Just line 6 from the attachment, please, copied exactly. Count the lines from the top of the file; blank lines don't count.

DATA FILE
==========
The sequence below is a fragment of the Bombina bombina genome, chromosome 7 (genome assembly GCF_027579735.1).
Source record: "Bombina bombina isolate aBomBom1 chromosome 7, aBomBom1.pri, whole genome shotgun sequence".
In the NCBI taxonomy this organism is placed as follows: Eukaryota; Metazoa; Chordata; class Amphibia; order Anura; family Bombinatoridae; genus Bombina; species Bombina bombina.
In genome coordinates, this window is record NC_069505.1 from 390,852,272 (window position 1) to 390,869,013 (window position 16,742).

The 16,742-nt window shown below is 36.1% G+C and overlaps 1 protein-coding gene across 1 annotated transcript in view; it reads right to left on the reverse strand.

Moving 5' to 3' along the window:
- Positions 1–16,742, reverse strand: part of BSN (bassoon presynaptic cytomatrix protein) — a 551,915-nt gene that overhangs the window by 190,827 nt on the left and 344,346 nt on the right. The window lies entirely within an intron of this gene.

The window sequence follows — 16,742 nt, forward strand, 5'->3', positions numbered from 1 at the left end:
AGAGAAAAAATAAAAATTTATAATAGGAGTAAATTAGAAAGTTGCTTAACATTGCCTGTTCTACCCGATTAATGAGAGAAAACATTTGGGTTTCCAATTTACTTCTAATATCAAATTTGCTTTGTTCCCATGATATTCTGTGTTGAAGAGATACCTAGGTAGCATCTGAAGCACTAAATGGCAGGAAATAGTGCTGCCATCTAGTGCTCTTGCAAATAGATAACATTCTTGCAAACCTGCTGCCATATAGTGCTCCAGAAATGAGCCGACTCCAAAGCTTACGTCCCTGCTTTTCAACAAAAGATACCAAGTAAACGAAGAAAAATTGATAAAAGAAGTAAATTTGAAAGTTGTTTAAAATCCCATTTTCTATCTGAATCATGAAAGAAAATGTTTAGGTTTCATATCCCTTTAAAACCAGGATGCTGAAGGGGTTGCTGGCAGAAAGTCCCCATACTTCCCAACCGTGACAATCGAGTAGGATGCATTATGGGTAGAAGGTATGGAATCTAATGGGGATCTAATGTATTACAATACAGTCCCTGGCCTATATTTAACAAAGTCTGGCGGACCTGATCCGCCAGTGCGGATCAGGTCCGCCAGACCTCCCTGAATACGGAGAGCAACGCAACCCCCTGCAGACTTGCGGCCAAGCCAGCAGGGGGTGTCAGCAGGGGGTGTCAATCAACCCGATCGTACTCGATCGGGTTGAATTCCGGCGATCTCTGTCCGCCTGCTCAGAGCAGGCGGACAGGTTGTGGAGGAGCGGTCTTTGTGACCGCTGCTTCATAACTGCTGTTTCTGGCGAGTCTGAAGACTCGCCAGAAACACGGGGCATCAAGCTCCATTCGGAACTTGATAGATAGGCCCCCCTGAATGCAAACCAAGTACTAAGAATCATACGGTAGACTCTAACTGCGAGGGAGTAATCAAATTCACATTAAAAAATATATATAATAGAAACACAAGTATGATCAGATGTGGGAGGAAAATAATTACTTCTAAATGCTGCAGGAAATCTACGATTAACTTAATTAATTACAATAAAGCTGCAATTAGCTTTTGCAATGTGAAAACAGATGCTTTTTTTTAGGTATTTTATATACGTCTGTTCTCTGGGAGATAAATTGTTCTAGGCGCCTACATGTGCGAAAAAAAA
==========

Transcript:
Moving 5' to 3' along the window: